The spy scandals of the late 1940’s and early 1950’s, especially those in Britain who leaked US and British atomic secrets to the Soviet Union, not only caused mistrust of Britain’s security in the US, but the passing of various US Acts not only greatly restricted any two-way atomic cooperation between the countries, but had a knock on effect in aerospace research and especially the burgeoning space programme in Britain.

Britain therefore had to go it alone to develop their own launch system, not only to launch satellites, but also to be a vehicle able to carry a nuclear device – this was the Cold War after all.

Several designs were put forward, the first in 1955 was the Blue Streak – designed primarily as a military ICBM. The missile was home-grown – with the engines built by De Havilland Propellers and test fired 1955-1956 on the Needles Battery on the Isle of Wight.

The mounting costs for Britain and perceived vulnerability for the missile in a pre-emptive strike caused the military aspect of Blue Streak to be cancelled by 1960, however, it carried on as a proposed civilian satellite launch vehicle.

Blue Streak
Blue Streak

Although Britain’s home-grown nuclear ICBM deterrent was deemed too costly for the nation, ‘Project Emily’ involved the manning of 20 RAF Bomber Command Squadrons in the North and East of England with the United States supplied nuclear warhead armed Thor ICBM under the joint authority of the RAF and USAF from 1959-1963, at the height of the Cold War.

Launch vehicles continued to be designed and built in Britain, with locally, Saunders-Roe, along with the Royal Aircraft Establishment [RAE] formed the Rocket Development Division in 1956, with ground engine tests taking place at the Needles New Battery at Highdown on the Isle of Wight from 1957, and later at RAF Spadeadam in Cumbria.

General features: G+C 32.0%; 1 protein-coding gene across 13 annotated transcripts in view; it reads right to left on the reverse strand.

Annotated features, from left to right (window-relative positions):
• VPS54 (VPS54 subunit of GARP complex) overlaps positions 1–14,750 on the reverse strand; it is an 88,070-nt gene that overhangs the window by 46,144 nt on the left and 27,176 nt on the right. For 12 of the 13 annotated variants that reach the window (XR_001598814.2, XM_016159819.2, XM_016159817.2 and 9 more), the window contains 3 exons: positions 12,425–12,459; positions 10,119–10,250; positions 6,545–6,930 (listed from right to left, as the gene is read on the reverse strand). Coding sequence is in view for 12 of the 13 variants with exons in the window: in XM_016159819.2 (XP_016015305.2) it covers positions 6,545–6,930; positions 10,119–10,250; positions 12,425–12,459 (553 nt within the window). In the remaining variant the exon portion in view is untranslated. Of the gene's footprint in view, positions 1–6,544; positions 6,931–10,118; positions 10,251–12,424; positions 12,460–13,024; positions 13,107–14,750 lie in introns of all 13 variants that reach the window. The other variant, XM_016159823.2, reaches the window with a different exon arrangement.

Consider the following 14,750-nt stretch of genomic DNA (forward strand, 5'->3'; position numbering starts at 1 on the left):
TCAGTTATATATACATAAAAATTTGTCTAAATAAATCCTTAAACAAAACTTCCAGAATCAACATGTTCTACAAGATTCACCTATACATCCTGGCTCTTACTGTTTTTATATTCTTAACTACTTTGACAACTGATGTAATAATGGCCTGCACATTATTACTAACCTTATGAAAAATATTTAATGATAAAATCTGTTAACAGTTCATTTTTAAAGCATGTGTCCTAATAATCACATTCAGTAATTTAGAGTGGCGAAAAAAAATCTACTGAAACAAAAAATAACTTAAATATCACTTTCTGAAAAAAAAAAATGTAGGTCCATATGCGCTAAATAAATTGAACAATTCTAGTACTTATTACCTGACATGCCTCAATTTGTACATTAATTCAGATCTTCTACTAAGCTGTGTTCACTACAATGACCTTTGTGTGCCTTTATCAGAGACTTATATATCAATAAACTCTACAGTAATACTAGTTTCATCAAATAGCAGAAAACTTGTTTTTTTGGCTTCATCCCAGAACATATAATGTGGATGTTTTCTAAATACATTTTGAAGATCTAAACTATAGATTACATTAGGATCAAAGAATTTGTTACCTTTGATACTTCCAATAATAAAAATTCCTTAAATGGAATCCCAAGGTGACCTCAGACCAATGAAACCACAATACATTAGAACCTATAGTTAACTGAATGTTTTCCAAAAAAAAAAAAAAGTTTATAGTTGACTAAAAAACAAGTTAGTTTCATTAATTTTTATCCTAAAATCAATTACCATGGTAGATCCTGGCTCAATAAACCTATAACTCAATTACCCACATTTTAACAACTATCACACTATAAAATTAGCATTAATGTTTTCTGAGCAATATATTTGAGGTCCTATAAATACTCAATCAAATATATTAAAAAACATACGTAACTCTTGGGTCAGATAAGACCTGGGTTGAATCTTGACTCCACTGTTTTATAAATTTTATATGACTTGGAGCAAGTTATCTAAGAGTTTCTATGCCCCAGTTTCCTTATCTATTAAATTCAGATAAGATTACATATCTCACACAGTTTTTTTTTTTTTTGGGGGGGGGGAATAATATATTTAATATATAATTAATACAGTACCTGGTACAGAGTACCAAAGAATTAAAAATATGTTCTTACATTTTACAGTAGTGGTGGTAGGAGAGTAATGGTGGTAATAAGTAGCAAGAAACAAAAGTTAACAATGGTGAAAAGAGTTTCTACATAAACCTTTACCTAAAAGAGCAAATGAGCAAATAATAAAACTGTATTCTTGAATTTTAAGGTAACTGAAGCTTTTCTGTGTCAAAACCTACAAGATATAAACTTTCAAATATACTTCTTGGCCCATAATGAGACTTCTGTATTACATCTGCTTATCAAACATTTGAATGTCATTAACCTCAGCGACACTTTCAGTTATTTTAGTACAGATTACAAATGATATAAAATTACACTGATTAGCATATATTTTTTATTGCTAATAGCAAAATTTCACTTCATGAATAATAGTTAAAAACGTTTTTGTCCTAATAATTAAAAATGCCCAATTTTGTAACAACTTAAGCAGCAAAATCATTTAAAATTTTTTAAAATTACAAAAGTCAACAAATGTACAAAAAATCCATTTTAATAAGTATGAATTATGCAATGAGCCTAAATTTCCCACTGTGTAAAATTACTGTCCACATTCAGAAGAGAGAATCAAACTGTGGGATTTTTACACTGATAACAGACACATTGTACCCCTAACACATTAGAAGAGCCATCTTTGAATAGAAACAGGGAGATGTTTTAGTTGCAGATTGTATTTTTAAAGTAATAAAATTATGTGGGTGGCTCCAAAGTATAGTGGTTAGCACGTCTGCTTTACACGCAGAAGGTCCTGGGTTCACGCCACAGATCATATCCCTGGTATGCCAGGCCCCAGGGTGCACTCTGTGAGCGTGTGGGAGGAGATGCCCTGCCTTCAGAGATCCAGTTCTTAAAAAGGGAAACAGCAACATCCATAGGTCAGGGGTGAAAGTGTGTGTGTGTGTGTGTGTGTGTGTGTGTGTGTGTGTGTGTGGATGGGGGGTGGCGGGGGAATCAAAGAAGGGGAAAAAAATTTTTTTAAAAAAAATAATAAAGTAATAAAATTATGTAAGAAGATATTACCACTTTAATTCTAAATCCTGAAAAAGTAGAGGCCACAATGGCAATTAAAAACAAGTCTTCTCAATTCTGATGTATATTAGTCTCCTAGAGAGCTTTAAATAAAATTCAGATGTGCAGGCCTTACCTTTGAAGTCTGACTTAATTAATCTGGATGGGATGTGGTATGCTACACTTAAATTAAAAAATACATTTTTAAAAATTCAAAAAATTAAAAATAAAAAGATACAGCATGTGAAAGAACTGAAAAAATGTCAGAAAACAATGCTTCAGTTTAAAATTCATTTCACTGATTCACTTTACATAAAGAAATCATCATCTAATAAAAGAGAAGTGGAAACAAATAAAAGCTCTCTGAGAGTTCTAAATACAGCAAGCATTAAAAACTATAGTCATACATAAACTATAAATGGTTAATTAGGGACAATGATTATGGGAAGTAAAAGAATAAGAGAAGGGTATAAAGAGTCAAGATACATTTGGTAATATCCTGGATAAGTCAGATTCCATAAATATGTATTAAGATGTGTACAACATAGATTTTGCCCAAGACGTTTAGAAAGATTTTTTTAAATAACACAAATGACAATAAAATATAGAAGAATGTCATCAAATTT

This new division was responsible for the design, development and testing of the Black Knight rocket – with the first successful launch taking place at the remote launch site of Woomera, South Australia, in 1958.

Black Knight
Black Knight

Defence and other cuts to technology resulted in many of our bright young scientists leaving Britain in the late 1950’s to join NASA, and to work on the Mercury manned space programme amongst other space projects – indeed, many of the ground control staff at Cape Canaveral in the early years of the US space programme were British – let alone those who worked on space vehicles at Grumman, Boeing, McDonnell Douglas and other companies.

Based on the designs and technology developed for Blue Streak and Black Knight, a new satellite launch vehicle – Black Prince – was proposed in 1957, but like so many other projects, was cancelled due to funding issues in 1960, so Britain’s first satellite, Ariel 1, therefore had to be launched in 1962 atop an American rocket.

It wasn’t until 1971 that Britain launched a British satellite – Prospero X-3 - using a British rocket – the Black Arrow, which had been developed from the Black Knight. It was a swansong for Britain’s rocket industry, as the British government ceased all funding for Black Arrow, Blue Streak rockets, and no further government funded rocket projects were planned [initially] after 1972. Prospero performed well until it was discontinued in 1996.

Black Arrow
Black Arrow

Perhaps understandably, the enormous cost of a complete military/space programme for a nation the size of Britain would have been a step too far at the time, but given the resurgence of a UK Space Agency in recent years, and Britain’s construction of various satellites from the late 1980’s, we still have that technological knowledge and expertise much admired by other countries.

429 views0 comments

Recent Posts

See All


bottom of page